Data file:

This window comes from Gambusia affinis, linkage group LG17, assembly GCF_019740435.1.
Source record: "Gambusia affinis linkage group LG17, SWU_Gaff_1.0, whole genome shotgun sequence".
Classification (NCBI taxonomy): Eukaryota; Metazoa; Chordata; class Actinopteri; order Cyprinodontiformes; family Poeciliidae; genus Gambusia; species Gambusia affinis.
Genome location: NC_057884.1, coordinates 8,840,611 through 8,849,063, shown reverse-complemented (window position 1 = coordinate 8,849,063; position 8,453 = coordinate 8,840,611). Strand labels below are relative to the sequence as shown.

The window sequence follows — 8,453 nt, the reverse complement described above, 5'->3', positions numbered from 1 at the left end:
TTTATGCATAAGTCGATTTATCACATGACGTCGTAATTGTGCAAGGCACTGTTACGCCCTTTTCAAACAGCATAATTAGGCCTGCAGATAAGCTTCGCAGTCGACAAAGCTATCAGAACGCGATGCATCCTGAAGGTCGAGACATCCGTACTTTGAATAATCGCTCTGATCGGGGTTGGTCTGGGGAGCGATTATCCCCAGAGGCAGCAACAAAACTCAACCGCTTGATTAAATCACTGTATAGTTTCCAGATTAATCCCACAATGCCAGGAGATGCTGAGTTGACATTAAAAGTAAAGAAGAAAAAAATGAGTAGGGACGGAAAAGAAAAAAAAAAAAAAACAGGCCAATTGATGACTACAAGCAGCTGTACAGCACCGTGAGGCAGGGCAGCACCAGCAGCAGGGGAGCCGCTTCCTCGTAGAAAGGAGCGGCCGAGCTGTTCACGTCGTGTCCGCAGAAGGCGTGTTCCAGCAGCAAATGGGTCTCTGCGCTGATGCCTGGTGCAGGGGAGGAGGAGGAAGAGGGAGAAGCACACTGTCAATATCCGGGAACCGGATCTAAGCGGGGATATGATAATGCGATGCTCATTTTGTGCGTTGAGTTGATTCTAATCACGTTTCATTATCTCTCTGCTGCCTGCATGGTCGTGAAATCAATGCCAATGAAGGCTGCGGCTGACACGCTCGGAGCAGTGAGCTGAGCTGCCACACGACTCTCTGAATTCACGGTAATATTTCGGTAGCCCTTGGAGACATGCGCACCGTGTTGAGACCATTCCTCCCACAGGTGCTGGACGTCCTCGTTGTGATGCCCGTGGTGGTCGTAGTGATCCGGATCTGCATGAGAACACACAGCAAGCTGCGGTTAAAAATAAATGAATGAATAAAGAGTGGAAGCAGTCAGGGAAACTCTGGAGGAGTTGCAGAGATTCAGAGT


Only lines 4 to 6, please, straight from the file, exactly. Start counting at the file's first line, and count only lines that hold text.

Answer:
Genome location: NC_057884.1, coordinates 8,840,611 through 8,849,063, shown reverse-complemented (window position 1 = coordinate 8,849,063; position 8,453 = coordinate 8,840,611). Strand labels below are relative to the sequence as shown.

The window sequence follows — 8,453 nt, the reverse complement described above, 5'->3', positions numbered from 1 at the left end:
TTTATGCATAAGTCGATTTATCACATGACGTCGTAATTGTGCAAGGCACTGTTACGCCCTTTTCAAACAGCATAATTAGGCCTGCAGATAAGCTTCGCAGTCGACAAAGCTATCAGAACGCGATGCATCCTGAAGGTCGAGACATCCGTACTTTGAATAATCGCTCTGATCGGGGTTGGTCTGGGGAGCGATTATCCCCAGAGGCAGCAACAAAACTCAACCGCTTGATTAAATCACTGTATAGTTTCCAGATTAATCCCACAATGCCAGGAGATGCTGAGTTGACATTAAAAGTAAAGAAGAAAAAAATGAGTAGGGACGGAAAAGAAAAAAAAAAAAAAACAGGCCAATTGATGACTACAAGCAGCTGTACAGCACCGTGAGGCAGGGCAGCACCAGCAGCAGGGGAGCCGCTTCCTCGTAGAAAGGAGCGGCCGAGCTGTTCACGTCGTGTCCGCAGAAGGCGTGTTCCAGCAGCAAATGGGTCTCTGCGCTGATGCCTGGTGCAGGGGAGGAGGAGGAAGAGGGAGAAGCACACTGTCAATATCCGGGAACCGGATCTAAGCGGGGATATGATAATGCGATGCTCATTTTGTGCGTTGAGTTGATTCTAATCACGTTTCATTATCTCTCTGCTGCCTGCATGGTCGTGAAATCAATGCCAATGAAGGCTGCGGCTGACACGCTCGGAGCAGTGAGCTGAGCTGCCACACGACTCTCTGAATTCACGGTAATATTTCGGTAGCCCTTGGAGACATGCGCACCGTGTTGAGACCATTCCTCCCACAGGTGCTGGACGTCCTCGTTGTGATGCCCGTGGTGGTCGTAGTGATCCGGATCTGCATGAGAACACACAGCAAGCTGCGGTTAAAAATAAATGAATGAATAAAGAGTGGAAGCAGTCAGGGAAACTCTGGAGGAGTTGCAGAGATTCAGAGT